Find what makes you happy and do it well. You alone define what success is to you. So go ahead and live it!
By George Bouvier
George Bouvier is the Executive Director of Academia Cerebra –a multidisciplinary education consultancy for the creative industries- and a senior academic with nearly 30 years’ experience in the fashion industry.He has worked with a number of well-known fashion brands (including Yves St. Laurent, Giorgio Armani and Vivienne Westwood) and has been an advisor to the European Commission in Brussels on the luxury fashion industry since 2006.He has held a number of senior academic posts for universities in Manchester (Director of Programmes), London (Director of Executive Education) and in Florence (International Development Director). He sits on the UK Universities Accreditation Experts panel and splits his time between Italy and England.
• In your opinion, what are the best schools of fashion in the world?
Ah, yes…this question crops up all the time! By students, by parents, by anyone curious in fashion education.And normally, this is the moment when anyone who knows anything about the Fashion Education would start by listing you universities in London and New York. Historically for example, Central St. Martins and Parsons -on either side of the Atlantic- have been seen as the dominant forces. And they have produced some world famous designers like Alexander McQueen, Ricardo Tisci, Tom Ford etc.
I think that once we ask the right question the answer becomes clearer. It is not the institution that awakens the talent. It is the teacher. So instead of students and parents looking for education brands they should be looking for the good teachers behind those brands. And some of the best teachers are working for in smaller Schools. No names here!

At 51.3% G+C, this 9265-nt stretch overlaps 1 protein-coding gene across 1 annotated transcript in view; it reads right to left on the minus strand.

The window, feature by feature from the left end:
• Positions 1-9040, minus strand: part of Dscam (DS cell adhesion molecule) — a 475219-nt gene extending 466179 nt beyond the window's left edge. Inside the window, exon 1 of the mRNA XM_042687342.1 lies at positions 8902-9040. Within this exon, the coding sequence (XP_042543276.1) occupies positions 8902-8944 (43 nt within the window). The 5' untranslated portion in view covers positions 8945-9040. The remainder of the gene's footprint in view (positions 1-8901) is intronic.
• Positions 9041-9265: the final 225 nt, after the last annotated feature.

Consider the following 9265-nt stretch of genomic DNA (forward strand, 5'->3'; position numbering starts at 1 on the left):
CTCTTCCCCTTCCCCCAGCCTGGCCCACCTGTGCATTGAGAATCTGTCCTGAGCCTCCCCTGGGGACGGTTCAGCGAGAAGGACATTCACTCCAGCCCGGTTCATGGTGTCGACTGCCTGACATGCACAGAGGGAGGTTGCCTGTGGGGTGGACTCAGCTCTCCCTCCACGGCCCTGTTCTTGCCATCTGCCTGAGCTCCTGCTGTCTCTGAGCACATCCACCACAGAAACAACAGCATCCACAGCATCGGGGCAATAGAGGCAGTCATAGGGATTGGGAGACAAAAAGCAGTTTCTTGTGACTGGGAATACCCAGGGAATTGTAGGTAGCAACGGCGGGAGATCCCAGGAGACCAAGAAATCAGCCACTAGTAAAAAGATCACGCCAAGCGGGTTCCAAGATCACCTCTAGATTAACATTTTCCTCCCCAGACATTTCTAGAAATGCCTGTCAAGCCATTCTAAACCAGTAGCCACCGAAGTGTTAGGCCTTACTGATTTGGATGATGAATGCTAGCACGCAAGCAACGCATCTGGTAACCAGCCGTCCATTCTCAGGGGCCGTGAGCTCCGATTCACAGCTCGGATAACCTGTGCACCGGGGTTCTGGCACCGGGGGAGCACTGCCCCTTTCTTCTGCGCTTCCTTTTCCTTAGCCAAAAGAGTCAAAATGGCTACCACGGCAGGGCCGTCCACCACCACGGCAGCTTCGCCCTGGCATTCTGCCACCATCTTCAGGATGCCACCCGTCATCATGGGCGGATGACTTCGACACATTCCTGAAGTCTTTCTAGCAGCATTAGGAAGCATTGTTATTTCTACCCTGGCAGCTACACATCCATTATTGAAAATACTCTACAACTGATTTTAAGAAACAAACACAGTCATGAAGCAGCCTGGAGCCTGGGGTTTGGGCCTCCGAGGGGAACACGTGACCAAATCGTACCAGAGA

• Are Paris, Milan, London and New York still leading as the “happening” places? Are there other cities to which we should pay attention in the world of fashion?
The fashion capitals are here to stay. And it is a concept that we, as human, like to play with. We like to reduce a city to a personality. Milano is glamorous, London is experimental and so on.But, you know, I think that everything in life has highs and lows. Civilisations, people, cities, everyone. So, inevitably, new cities will rise to the top. For me, cities like Shanghai, Florence and Barcelona have a lot of creative energy. And at some point they will reach a critical mass that will move them to the top league. Shanghai in fact is rising very fast in my opinion.
• You work in many countries across Europe. Do you find there are cultural gaps regarding business and fashion?
There are certainly huge differences in how fashion and business take place, if this is what you mean by the term “gaps”.I cannot for example have the same conversation in Milano as I will in Paris. Business is conducted differently, at a different tempo and with different priorities. Sometimes, I have to hold back when the pace is slow or be less direct in my comments depending on the culture.But I like to think that I take the best of each culture: analytical thinking from England, cultural energy from Greece, grace and elegance from France, passion for what you do from Italy.
• What does it take to succeed in fashion? Any tips for us?